TGIF!  My schedule has been a bit crazy.  I worked nine days straight, took one day off, and then plowed through seven more days.  Yay for Friday!  I managed to step foot in the kitchen today.  On the menu are crab tower and passion fruit cheesecake.  Crab tower?  You must be wondering.  A crab tower is a crab salad molded into a tower.  My inspiration came from America’s Test Kitchen but I kept my recipe simple.  I used the stone crab that  I had purchased from Catalina Offshore.  It took less than 15 minutes to make, and besides looking elegant, it tasted delicious.  The crab was very fresh and both the mango salsa and avocado heightened its sweetness.  I paired the crab tower with a glass of prosecco.  A perfect light lunch!  I exerted self control and managed to save some for Vu.  According to him, this was the most refreshing salad he has ever had! This would be a wonder appetizer for your dinner party.  As for the passion fruit cheesecake, you have to wait until my next post! 


Crab Tower (adapted from America’s Test Kitchen)

Crabmeat Salad
1 tbsp extra virgin olive oil
1 tbsp champagne vinegar or white wine
1 tsp Dijon mustard
2 tbsp mayonnaise
8 oz lump crabmeat 

Mango Salsa
1 ½ cup mango, peeled and diced
1/2 cup tomato, diced
1/4 cup cucumber, diced
2 tbsps diced red onion
2 tbsps lime juice
2 tbsps roughly chopped cilantro leaves
Salt and pepper

Avocado Salsa
1 Hass avocados (ripe), cut into ¼-inch dice
¼ tsp ground coriander
1 tbsp lime juice
Salt and pepper

1. Whisk the olive oil, champagne vinegar or white wine, mustard, and mayonnaise in a small bowl.  Add the crabmeat to the mayonnaise mixture and toss to coat.
2. Combine the mango, tomato, cucumber, red onion, lime juice and cilantro leaves and mix well.  Season with salt and pepper to taste.
3. Toss the avocado, coriander, and lime juice in a medium bowl and set aside.  Season with salt and pepper to taste.
4. To assemble, place a 3-inch-wide round biscuit cutter in the center of an individual plate. Press 1/4 cup of the avocado salsa into the bottom of the cutter using the back of a soup spoon. Move the cutter slightly up and press1/4 cup of the crabmeat.  Move the cutter upward and press 1/4 cup of the mango salsa evenly on top of the crabmeat.  Gently lift the cutter up and away from the plate to reveal the crab tower. 
5. Garnish the crab tower with alfalfa sprouts.



Pan Seared Diver Scallops with White Wine Sauce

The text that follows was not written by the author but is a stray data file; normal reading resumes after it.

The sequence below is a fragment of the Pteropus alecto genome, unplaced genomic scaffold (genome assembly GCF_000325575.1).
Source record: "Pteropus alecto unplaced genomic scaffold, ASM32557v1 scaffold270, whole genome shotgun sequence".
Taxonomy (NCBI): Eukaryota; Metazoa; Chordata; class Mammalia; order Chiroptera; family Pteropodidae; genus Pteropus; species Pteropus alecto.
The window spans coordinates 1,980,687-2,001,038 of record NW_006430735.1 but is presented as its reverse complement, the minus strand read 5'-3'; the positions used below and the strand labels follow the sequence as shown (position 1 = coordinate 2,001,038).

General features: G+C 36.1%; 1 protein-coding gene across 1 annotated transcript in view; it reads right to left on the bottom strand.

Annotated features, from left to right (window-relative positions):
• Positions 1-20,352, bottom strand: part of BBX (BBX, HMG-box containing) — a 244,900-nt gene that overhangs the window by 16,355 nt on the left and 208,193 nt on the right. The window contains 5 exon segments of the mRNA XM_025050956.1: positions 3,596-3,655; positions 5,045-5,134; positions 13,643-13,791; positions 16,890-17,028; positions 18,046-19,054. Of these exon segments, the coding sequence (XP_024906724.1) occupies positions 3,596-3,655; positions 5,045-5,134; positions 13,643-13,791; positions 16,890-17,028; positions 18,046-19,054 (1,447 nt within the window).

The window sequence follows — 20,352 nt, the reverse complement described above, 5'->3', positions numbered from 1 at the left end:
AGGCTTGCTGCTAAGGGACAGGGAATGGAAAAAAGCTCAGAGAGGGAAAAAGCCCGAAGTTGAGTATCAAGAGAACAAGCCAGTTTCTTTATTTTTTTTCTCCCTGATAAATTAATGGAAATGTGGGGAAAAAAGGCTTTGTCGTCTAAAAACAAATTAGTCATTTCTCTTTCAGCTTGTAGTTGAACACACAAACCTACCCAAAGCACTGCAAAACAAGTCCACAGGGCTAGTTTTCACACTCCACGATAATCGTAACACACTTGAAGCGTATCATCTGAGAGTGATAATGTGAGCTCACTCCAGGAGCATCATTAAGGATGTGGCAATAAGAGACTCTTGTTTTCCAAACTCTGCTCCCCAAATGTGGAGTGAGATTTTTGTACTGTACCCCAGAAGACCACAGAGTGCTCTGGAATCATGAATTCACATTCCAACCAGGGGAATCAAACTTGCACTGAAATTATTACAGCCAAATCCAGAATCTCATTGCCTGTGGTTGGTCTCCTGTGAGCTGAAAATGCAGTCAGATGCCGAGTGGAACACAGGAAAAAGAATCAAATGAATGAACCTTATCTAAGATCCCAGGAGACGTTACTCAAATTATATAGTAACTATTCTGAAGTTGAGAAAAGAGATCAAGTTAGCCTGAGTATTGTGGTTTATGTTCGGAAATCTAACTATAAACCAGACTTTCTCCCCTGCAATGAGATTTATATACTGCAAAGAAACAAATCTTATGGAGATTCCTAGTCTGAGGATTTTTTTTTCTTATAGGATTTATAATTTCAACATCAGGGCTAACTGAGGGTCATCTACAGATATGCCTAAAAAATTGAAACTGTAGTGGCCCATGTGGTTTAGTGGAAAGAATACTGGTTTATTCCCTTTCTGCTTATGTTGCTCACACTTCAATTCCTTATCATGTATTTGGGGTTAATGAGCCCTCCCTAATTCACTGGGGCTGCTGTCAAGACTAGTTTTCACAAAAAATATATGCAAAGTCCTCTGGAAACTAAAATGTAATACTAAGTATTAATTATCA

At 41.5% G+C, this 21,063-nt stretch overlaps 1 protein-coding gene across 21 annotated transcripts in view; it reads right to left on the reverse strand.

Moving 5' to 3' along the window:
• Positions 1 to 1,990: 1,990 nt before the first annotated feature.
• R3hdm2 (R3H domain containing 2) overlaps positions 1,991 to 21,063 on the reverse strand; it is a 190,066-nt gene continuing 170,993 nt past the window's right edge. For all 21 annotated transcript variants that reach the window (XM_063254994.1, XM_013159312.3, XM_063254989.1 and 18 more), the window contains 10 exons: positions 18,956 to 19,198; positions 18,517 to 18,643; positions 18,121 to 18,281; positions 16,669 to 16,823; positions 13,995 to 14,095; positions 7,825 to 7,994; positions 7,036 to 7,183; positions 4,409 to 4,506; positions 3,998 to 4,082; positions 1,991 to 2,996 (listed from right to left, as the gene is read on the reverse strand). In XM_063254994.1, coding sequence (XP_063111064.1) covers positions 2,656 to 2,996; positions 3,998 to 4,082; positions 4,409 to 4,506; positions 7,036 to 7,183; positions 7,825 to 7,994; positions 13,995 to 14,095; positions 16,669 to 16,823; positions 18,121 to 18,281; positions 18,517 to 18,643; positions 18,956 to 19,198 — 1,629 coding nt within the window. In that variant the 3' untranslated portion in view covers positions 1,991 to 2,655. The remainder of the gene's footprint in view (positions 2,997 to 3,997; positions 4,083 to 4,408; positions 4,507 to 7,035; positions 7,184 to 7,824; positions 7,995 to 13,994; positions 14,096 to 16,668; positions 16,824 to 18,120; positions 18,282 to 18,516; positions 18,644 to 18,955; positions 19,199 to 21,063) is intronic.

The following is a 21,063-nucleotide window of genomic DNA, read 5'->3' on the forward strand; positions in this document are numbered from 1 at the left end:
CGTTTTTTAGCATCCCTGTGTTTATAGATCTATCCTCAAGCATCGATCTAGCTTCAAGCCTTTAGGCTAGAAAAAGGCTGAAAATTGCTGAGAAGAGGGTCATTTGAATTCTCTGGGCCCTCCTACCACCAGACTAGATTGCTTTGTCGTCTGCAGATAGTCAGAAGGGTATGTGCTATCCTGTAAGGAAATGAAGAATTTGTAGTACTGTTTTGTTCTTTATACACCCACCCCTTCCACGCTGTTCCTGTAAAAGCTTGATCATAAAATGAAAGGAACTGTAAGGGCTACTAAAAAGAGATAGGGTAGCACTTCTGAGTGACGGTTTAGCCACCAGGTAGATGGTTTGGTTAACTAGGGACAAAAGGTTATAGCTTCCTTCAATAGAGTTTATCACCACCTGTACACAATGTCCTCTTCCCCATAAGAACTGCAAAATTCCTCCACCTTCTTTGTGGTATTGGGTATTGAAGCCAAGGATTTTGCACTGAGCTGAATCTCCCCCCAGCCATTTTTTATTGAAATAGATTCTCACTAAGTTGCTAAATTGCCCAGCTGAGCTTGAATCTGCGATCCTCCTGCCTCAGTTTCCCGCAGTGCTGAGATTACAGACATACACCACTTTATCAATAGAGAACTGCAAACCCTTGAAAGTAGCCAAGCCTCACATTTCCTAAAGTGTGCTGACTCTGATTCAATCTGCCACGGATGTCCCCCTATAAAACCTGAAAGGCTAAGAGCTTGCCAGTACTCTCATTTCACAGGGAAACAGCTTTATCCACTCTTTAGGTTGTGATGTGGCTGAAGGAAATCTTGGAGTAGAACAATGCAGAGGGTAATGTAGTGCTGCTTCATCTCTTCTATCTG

Friday, November 11, 2011


Seafood.  Lobsters, crabs, scallops, shrimps, oysters, clams, sea urchins… I love them all.  I would go to a buffet and eat plates after plates of seafood but feel full after a few bites of ribeye.  Seafood is a different story.  My friends claim that my stomach has a black hole for seafood.  Just a few days ago, my friend, Amy, introduced me to Catalina Offshore, a San Diego seafood wholesaler, where you can buy sashimi grade fish and shellfish for a reasonable price.  Many restaurants in San Diego get their seafood from Catalina.  You have to order in advance otherwise the good stuff runs out.  I got the U-10 diver scallops and stone crabs, not something that you can buy at your typical grocery store.  The "U" stands for "under," indicating that it would take 10 of these scallops or less to make up a pound.  I browsed through my cookbook collection to find a recipe that would showcase these wonderful scallops but failed miserably.  Most of the recipes were too complicated and required ingredients that were not readily available in my fridge.  In the end, I pan seared them and created a white wine sauce to highlight their subtle taste.  I was very happy with the result!  The scallops were sweet, juicy, and tender!  The key is not to overcook them so they do not turn tough and rubbery.  These scallops were absolutely delightful! 


Pan Seared Diver Scallops with White Wine Sauce

1 pound U-10 diver scallops
Kosher salt and freshly ground black pepper
3 tbsps unsalted butter
1 large shallot, chopped
1 garlic clove, minced
2 tbsps chopped fresh flat-leaf parsley leaves
1/4 cup dry white wine
½ tbsp sugar

1. Slice the scallops in half horizontally and score them on one side.  Season with salt and pepper.
2. In a large skillet, heat the butter on high heat until you hear sizzling.  Lower the heat to medium and lay the scallops in a circle clockwise.